Cerebrovascular accidents in patients treated for choroidal neovascularization with ranibizumab in randomized controlled trials.
ABSTRACT : To analyze cerebrovascular accidents (CVAs) pooled from large, randomized, controlled clinical trials of ranibizumab treatment for neovascular age-related macular degeneration.
: Events in five trials (FOCUS, MARINA, ANCHOR, PIER, and SAILOR) were analyzed using a standard safety monitoring process. Exact methods, stratified by study, were used to test for treatment differences based on odds ratios. A stepwise logistic regression model was fit to classify subjects' risk for CVA based on medical history. Treatment differences in CVA rates at 1 year or 2 years were evaluated within risk groups using stratified exact methods.
: Pooled 2-year CVA rates were <3%; odds ratios (95% confidence intervals) for CVA risk were 1.2 (0.4-4.4) for ranibizumab 0.3-mg versus control, 2.2 (0.8-7.1) for 0.5 mg versus control, and 1.5 (0.8-3.0) for 0.5-mg versus 0.3-mg ranibizumab. No substantial increased risk of CVA for 0.5 mg versus 0.3 mg was identified in pooled analyses or any of the individual trials. In pooled analyses, the difference between 0.5-mg ranibizumab and control was larger (7.7 [1.2-177]) among high-risk CVA patients.
: This analysis provided some evidence, although not definitive, of a potential increased risk of CVA with ranibizumab versus control or with 0.5-mg versus 0.3-mg ranibizumab. Continued monitoring for CVA within clinical trials seems warrented.
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ABSTRACT: To evaluate the anatomic and functional effect of microincision vitrectomy surgery (MIVS) with internal limiting membrane (ILM) peeling for macular edema secondary to branch retinal vein occlusion (BRVO). The medical records of 101 eyes of 101 patients who had undergone MIVS with ILM peeling for macular edema secondary to BRVO were studied. Patients were classified into ischemic and non-ischemic BRVO based on angiograph. The best-corrected visual acuity (BCVA) and central foveal thickness (CFT), determined by spectral domain optical coherence tomography, were evaluated at baseline and at 1, 3, 6, and 12 months postoperatively. Preoperative mean logarithm of the minimum angle of resolution (logMAR) BCVA ± standard deviation (SD) was 0.52±0.43 and mean CFT ± SD was 489.4±224.9 μm. Postoperative mean BCVA ± SD values were 0.41±0.35, 0.35±0.41, 0.29±0.36, and 0.25±0.41, and mean CFT values were 370.1±148.9, 327.5±157.5, 310.9±154.9, and 274.4±135.3 μm at 1, 3, 6, 12 months, respectively. The mean BCVA was significantly improved at 3, 6, and 12 months postoperatively (all P<0.05), and the mean CFT was significantly decreased at all postoperative follow-up time points (all P<0.05). At the 12-month postoperative evaluation, BCVA had improved by 0.2 logMAR units in 50 eyes (60.0%) with ischemic BRVO and in nine eyes (50.0%) with non-ischemic BRVO. Six eyes (6.0%) experienced recurrence or persistence of macular edema at 12 months postoperatively. MIVS with ILM peeling for macular edema secondary to BRVO is effective in improving visual acuity and foveal morphology with low recurrence of macular edema.Clinical ophthalmology (Auckland, N.Z.) 03/2015; 9:439-44. DOI:10.2147/OPTH.S75659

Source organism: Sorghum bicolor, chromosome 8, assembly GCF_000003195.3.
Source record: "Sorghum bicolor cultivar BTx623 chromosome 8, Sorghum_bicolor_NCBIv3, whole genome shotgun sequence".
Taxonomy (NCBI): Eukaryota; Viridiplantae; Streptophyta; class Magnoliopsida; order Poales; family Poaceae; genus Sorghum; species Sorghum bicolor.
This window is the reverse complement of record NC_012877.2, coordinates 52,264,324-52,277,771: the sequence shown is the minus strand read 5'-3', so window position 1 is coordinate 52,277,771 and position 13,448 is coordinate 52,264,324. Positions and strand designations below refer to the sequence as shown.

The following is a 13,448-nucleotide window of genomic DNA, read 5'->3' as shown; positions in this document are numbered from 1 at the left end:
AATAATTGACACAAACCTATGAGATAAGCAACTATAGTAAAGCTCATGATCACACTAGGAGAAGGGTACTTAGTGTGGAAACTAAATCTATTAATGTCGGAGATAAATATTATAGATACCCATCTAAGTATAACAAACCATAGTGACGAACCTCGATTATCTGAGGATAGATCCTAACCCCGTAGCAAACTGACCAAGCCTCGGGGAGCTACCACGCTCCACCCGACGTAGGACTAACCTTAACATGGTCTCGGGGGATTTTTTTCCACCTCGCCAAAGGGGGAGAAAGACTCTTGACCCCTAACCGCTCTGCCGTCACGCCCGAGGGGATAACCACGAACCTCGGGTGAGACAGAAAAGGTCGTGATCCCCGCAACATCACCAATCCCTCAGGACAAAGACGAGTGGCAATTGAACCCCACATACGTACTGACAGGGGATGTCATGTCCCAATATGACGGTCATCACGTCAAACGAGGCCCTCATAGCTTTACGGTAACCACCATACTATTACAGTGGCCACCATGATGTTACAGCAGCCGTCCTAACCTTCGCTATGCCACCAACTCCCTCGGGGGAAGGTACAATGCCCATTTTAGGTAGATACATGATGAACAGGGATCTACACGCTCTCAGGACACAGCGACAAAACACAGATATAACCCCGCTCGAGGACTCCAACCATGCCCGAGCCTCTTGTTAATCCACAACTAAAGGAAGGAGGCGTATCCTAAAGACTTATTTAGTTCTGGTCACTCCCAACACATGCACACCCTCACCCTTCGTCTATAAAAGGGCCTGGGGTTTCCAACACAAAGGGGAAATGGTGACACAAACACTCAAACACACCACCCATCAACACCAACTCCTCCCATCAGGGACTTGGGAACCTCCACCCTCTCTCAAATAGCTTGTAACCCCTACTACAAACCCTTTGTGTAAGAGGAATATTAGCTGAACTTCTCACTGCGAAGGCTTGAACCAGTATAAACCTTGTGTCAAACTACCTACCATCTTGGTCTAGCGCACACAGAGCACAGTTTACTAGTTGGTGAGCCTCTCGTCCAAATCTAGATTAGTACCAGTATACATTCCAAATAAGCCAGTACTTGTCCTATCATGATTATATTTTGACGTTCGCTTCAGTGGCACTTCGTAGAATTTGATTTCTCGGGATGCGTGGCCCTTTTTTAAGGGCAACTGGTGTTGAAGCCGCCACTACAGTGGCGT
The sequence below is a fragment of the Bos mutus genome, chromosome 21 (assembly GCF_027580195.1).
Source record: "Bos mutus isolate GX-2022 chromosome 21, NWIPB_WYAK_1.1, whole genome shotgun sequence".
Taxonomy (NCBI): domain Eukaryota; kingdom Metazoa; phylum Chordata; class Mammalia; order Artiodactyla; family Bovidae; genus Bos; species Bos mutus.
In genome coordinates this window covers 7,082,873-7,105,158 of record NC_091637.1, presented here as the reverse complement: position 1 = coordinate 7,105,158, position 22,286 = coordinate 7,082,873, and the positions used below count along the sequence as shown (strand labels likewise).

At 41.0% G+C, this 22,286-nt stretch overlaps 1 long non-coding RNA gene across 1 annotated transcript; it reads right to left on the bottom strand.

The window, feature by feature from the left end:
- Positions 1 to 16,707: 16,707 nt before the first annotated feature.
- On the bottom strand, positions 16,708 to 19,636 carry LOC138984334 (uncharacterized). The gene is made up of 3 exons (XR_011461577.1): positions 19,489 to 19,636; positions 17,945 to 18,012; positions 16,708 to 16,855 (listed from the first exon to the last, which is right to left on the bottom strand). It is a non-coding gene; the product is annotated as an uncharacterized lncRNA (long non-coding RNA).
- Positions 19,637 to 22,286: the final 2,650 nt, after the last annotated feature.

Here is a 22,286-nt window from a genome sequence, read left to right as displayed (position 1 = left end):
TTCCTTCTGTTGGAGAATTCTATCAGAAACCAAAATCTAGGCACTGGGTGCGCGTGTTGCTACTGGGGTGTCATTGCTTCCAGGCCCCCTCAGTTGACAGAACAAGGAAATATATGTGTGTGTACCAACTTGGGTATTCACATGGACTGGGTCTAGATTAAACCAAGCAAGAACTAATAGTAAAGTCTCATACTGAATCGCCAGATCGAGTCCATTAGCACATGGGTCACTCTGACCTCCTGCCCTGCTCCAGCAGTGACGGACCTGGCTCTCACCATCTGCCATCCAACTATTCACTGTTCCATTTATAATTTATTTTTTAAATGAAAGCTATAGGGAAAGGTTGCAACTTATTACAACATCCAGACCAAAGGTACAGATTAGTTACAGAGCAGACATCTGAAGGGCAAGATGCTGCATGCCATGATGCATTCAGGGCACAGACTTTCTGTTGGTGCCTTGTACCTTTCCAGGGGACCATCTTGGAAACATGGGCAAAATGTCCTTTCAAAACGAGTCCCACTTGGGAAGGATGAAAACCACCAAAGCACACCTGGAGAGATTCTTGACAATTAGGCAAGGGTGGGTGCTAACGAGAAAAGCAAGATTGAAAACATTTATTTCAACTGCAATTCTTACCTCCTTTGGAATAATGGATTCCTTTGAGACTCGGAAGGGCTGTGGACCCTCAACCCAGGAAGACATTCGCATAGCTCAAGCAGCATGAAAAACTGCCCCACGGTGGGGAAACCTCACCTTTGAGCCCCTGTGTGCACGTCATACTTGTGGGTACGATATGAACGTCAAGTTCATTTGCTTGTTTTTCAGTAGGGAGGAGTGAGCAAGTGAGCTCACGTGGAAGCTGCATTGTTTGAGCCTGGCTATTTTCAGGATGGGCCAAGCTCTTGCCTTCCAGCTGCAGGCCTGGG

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ABSTRACT: Degenerative ocular conditions, such as age-related macular degeneration, diabetic retinopathy, retinal vein occlusions, and myopic degeneration, have become a major public health problem and a leading cause of blindness in developed countries. Anti-vascular endothelial growth factor (VEGF) drugs seem to be an effective and safe treatment for these conditions. Ranibizumab, a humanized monoclonal antibody antigen-binding fragment, which inhibits all biologically active isoforms of VEGF-A, is still the gold standard treatment for the majority of these pathological entities. In this review, we present the results of the most important clinical trials concerning the efficacy and safety of ranibizumab for the treatment of degenerative ocular conditions.Clinical ophthalmology (Auckland, N.Z.) 06/2014; 8:1187-98. DOI:10.2147/OPTH.S40350
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ABSTRACT: Age-related macular degeneration (AMD) is the most common cause of blindness in the elderly population worldwide and is defined as a chronic, progressive disorder characterized by changes occurring within the macula reflective of the ageing process. At present, the prevalence of AMD is currently rising and is estimated to increase by a third by 2020. Although our understanding of the several components underpinning the pathogenesis of this condition has increased significantly, the treatment options for this condition remain substantially limited. In this review, we outline the existing arsenal of therapies available for AMD and discuss the additional role of further novel therapies currently under investigation for this debilitating disease.04/2014; 2014. DOI:10.1155/2014/608390